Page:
Solo was good; here's how it could've been great

Solo: A Star Wars Story was good.

It was really good, you guys. You should see it if you haven’t yet. I’d imagine a fair bit of you haven’t, given that Solo was the second lowest-grossing Star Wars movie to hit theaters (the ultimate honor there goes to Clone Wars, which I still have never seen). Why did this happen? The movie is well-acted, well-directed, well-paced, has appealing characters, great action scenes, and feels exactly like a Star Wars movie should. There were flaws, yes, but pound-for-pound, it’s comfortably better than any of the prequels. Why did it bomb so hard?

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I’m going to have to put the blame on The Last Jedi. And yes, it does feel weird to posit that a movie that made 1.3 billion dollars and got 91% on Rotten Tomatoes should hurt the performance of the next in the series, but no other explanation really makes much sense. The Last Jedi was, for all its critical and commercial success, undeniably divisive among fans. As much as the hate for Last Jedi is associated with alt-right chuds mad that there were too many women and brown folks (and yes, those folks are quiiite vocal, and really need to GTFO of my YouTube recommendations), I think that segment is relatively small in proportion to those who were just turned off by the movie, but picked up the anti-Jedite banner because every fucking thing is a culture war these days. It feels like an outrageous, dismissive, and unfair claim to make that everybody who hated Last Jedi was so butthurt about it that they made themselves hate Solo, but again, no other explanation really makes sense.

“The Admiral is a WOMAN with PURPLE HAIR instead of an UGLY FISH MAN. I cannot take this shit seriously.”

I don’t want to get into a whole sidetrack about Last Jedi. Suffice it to say, I had mixed feelings about The Last Jedi, but I ultimately concluded that it was a “great” Star Wars movie, if not always particularly “good”.

Well, shit, I said “suffice it to say”, but that won’t really suffice, will it? I didn’t hate it like I hated The Force Awakens, but I definitely thought it had some problems. After nearly a year, and more reflection than I ever thought a Star Wars movie would demand, I’m forced to admit that the worst things about Last Jedi were mostly the things it had the least control over. For example, Rey, Poe, and Finn are terrible characters. Rey is dull, Poe is a twat, and Finn is a sucky gormless cowardly loser who sucks. But that’s on Force Awakens, as is the crapulent nostalgia and the hokey kid-friendly “you gotta hope!” schmaltz that reared their ugly heads throughout Last Jedi and hamstrung it into not fully developing some of its more interesting themes. (The final shot of the dumb little boy wistfully wielding his broom to the stars made me audibly retch.)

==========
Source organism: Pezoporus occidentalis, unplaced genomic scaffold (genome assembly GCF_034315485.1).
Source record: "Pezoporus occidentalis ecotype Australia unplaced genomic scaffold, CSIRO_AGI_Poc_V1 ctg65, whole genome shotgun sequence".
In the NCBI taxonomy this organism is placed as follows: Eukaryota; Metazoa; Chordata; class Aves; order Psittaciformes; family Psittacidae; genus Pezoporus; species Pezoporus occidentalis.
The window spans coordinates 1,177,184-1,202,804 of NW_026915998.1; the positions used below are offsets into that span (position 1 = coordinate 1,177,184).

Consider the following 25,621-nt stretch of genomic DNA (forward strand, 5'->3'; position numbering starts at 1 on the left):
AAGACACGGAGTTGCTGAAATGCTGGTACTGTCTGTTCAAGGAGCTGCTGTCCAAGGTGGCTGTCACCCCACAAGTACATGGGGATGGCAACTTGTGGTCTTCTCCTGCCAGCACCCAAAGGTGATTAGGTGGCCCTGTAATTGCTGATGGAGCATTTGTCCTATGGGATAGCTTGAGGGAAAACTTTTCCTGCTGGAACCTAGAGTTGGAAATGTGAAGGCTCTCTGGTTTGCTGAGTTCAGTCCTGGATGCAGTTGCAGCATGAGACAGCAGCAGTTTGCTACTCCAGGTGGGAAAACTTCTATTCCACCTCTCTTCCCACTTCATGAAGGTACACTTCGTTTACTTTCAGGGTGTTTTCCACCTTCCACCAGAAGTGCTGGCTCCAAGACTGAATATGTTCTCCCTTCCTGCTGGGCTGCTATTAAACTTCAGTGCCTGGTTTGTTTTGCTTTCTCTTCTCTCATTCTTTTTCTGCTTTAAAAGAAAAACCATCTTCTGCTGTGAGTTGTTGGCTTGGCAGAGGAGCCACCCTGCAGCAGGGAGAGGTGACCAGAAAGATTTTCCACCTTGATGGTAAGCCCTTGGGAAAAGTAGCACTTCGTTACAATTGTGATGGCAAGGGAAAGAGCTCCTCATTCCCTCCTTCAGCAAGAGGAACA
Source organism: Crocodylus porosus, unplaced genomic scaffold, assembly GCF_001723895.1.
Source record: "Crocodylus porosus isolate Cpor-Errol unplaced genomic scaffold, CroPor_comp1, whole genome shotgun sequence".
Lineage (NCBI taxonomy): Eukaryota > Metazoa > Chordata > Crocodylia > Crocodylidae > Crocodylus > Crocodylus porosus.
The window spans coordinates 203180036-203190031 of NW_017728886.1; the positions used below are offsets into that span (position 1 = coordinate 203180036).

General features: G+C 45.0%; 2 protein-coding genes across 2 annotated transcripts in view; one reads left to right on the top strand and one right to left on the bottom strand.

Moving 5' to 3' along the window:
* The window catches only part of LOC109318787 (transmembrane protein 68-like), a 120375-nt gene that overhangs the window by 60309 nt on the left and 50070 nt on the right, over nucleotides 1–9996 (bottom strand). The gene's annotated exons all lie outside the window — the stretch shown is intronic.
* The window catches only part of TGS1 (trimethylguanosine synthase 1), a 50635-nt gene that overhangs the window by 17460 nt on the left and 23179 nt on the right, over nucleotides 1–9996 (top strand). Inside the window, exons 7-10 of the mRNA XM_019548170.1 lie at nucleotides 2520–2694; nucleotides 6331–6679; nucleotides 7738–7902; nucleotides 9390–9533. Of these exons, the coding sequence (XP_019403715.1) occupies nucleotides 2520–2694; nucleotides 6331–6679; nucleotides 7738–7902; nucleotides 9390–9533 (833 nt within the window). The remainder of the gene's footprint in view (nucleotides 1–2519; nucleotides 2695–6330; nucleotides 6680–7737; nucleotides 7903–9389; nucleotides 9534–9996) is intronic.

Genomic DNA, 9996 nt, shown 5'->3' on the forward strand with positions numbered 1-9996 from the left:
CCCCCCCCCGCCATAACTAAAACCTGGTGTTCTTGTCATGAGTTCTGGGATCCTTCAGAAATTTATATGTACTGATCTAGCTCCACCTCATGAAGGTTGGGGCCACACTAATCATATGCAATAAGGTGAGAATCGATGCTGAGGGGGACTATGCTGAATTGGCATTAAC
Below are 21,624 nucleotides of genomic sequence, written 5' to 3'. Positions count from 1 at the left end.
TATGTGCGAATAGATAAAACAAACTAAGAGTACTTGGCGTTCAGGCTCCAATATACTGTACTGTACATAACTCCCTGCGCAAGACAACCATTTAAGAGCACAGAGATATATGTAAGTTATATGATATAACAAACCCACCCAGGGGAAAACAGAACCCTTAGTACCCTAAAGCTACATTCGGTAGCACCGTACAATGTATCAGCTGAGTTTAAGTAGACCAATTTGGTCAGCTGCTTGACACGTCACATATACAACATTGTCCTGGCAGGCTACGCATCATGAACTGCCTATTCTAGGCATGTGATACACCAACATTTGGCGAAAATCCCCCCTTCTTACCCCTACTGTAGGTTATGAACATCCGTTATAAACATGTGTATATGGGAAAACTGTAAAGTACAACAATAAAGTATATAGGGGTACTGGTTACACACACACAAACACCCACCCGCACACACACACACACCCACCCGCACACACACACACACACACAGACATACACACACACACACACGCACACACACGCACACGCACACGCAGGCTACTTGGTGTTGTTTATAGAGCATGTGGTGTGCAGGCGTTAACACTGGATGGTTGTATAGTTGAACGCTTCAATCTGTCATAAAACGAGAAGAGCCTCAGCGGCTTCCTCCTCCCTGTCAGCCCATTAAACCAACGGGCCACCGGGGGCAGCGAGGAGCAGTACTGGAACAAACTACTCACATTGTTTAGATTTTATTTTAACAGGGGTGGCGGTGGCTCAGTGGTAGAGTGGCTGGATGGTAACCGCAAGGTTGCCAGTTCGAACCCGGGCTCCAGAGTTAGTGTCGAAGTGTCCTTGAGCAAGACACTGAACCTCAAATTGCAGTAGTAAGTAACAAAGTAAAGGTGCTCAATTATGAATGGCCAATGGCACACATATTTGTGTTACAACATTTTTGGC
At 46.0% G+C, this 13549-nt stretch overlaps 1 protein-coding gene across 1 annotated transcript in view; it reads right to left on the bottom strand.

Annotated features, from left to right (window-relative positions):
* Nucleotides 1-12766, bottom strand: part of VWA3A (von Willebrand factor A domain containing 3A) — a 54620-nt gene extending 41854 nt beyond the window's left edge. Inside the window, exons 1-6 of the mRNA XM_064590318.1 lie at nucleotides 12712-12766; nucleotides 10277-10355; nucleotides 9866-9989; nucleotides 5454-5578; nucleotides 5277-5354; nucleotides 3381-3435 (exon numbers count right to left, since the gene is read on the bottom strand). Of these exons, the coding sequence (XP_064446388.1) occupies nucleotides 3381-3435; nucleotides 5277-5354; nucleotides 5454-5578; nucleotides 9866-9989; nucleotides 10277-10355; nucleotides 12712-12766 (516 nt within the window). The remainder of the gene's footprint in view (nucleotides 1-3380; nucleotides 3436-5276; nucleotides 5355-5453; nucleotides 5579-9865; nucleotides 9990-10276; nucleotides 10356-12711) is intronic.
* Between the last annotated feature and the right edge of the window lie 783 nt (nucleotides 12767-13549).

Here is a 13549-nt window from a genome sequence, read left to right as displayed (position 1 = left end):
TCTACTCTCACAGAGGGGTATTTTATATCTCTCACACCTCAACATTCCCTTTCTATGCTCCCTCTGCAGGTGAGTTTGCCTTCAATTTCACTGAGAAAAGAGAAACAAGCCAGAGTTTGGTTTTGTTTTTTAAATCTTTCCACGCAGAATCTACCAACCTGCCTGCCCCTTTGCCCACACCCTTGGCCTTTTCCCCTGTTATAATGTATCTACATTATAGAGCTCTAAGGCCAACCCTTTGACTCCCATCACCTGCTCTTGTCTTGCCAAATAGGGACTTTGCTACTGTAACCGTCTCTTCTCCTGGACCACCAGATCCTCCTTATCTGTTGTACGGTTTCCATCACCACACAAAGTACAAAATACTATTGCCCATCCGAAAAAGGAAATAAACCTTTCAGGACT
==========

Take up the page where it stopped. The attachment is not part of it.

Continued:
The parts of The Last Jedi that were good were all its own. No Star Wars movie since The Empire Strikes Back took such huge leaps in what a Star Wars movie could be. I really, really enjoyed the new visual language director Rian Johnson and his cinematographer Steve Yedlin developed, I adored the moral ambiguity it brought to the characters of Kylo Ren and Luke Skywalker, and I heartily appreciated the strikingly mature and radical themes and messages it had to offer. But what I appreciated most about Last Jedi is the ultimate source of its divisiveness: namely, that it didn’t try to give me, as a fan, everything I wanted. It could have gone in a slavish retread direction, like Force Awakens did, but it didn’t. It departed from convention. It took risks. It respected my judgment as a thoughtful movie consumer. For somebody suffused in modern mainstream nerdery, not being pandered to is a really weird feeling, and a lot of Star Wars fans just plain didn’t like it.

“So basically this B-plot is thematic and it’s about how war and oppression are equally caused by quote-unquote ‘villains’ and the amoral wealthy who finance them for their own interests, and the latter will never be touched by the violence they create unless you bring it to them.” “LAME. DUMB. DOESN’T GO ANYWHERE.”

Which is why it’s so weird that Star Wars fans didn’t take to Solo. Solo is all pandering—extremely skillful pandering, but pandering nonetheless. It’s got appealing characters with Old Hollywood charm moving through a fast-paced pulpy heist story set in the dirty used-future of the original Star Wars trilogy, sprinkled with breathless battle sequences and judiciously exercised callbacks. It knows exactly what you want to see Han Solo do and it lines up the pins in the right order and knocks them all down with zest and panache. It’s everything the anti-Jedites claimed they wanted Last Jedi to be, and it wasn’t enough to attract them.

Solo was originally supposed to be directed by Phil Lord and Chris Miller. Those are two dudes who have made a career out of being extremely wacky, extremely meta, and having a firm grasp on the vernacular of Hollywood stories. Ever since they debuted their fractured take on the high-school docudrama with Clone High (whose theme song I’m humming under my breath as I type this), Lord and Miller have together shown a singular knack at turning film character archetypes inside out. They’re the ones who transformed a ridiculously premised but otherwise straightforward cop procedural series into a high-flying, deliriously funny send-up of ‘80s movie and TV clichés. They’re the ones who transformed the LEGO Movie series from an optioned cash-grab into some of the funniest and most subversive kids’ movies around (accidentally making the millennium’s best Batman movie in the process). I was really excited when I heard they’d been attached to direct Solo, and it ginned up my enthusiasm for a movie I didn’t think much of at first.